The House of Terror offers one of the most impressive experiences you can have while visiting a foreign country. The museum provides insight into the pain, terror, and cruel acts that both Nazi and Communist repression inflicted on the local population. The museum is located in the headquarters of the secret police of both regimes. As a clever design element, the awning of this historical building had the words “terror” carved out of it, projecting the lettering on the building whenever the sun shines on the city. This is meant to show how both dictatorial regimes projected terror on the local population for over five decades.
The Arrow Cross, a Nazi affiliated group was based here. They are known to have committed some of the worst atrocities of the war, particularly as the fate of Nazism in Europe seemed to fail. Records of Jewish executions in the streets as well as heinous torture and many more horrific events were found in the building.
After Soviet troops took over the country, their secret police called the AVH used similar tactics to intimidate and terrorize and critics of the regime. They even went as far as deporting or executing people who were deemed enemies of the state.
The museum boasts numerous pieces from that period, including soviet tanks, propaganda posters and many, many more. As soon as they walk in, visitors can see a huge wall covered in the portraits of all the victims of the two regimes that died in the building. The rooms of the museum show numerous aspects of life during communism, including life in a Gulag, socialist art and propaganda posters and other pieces of the time’s social reality, such as lard bricks for example.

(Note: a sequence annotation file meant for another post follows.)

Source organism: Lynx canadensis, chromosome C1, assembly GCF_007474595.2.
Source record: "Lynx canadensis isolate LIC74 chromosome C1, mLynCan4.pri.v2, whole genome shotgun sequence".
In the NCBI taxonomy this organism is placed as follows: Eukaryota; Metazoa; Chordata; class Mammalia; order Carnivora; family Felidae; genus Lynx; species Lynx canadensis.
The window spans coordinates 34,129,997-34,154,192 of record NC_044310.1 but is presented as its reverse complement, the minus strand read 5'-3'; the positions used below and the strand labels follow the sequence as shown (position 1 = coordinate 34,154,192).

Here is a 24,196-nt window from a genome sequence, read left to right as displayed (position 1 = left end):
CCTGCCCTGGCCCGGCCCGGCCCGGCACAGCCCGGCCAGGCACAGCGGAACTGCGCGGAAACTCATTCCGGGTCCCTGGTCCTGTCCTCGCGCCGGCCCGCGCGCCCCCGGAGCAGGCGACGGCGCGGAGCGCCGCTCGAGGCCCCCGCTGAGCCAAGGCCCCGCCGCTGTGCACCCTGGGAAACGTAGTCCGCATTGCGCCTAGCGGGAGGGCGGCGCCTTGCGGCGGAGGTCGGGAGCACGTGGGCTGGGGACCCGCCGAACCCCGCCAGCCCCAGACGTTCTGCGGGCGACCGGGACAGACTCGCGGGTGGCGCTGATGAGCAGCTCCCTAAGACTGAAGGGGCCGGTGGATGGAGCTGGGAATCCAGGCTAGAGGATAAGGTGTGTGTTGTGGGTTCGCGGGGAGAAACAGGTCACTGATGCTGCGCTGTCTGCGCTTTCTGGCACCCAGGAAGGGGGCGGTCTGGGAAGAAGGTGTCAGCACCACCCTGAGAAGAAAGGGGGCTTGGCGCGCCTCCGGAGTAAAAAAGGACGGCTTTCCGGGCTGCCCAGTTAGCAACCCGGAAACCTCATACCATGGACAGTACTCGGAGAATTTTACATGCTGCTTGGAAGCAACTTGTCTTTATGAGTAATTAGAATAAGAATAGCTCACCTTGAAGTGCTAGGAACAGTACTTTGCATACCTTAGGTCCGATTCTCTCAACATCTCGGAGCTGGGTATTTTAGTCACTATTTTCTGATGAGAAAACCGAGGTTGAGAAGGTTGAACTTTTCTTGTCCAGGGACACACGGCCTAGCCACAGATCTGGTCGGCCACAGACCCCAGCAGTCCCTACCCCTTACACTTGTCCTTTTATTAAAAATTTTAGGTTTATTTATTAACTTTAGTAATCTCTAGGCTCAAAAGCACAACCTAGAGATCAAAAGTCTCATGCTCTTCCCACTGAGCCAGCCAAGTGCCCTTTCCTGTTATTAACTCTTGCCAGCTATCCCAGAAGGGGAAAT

One of the final parts of the tour is also one of the most powerful exhibits, which is a short video of a guard describing how prisoners were executed in the building’s basement, while you yourself are taking the elevator to the same basement.
The basement of the building was used as the main location to commit heinous acts of terror until the 1956 revolution, after which it was converted into a clubhouse for the communist youth.
The last two rooms visitors will see on the tour show the celebratory atmosphere of 1991, when all soviet troops retreated and Hungary officially became a free republic once again. The walls are clad with moving pictures that showcase amazing events such as the Pope’s visit, the reburial of Imre Nagy and the opening of the museum.
Before exiting the building, visitors will see the chilling wall of victimizers, where pictures of all members and backers of the Nazi and communist secret police are shown, with some of them still alive today without ever being brought before a court for their acts.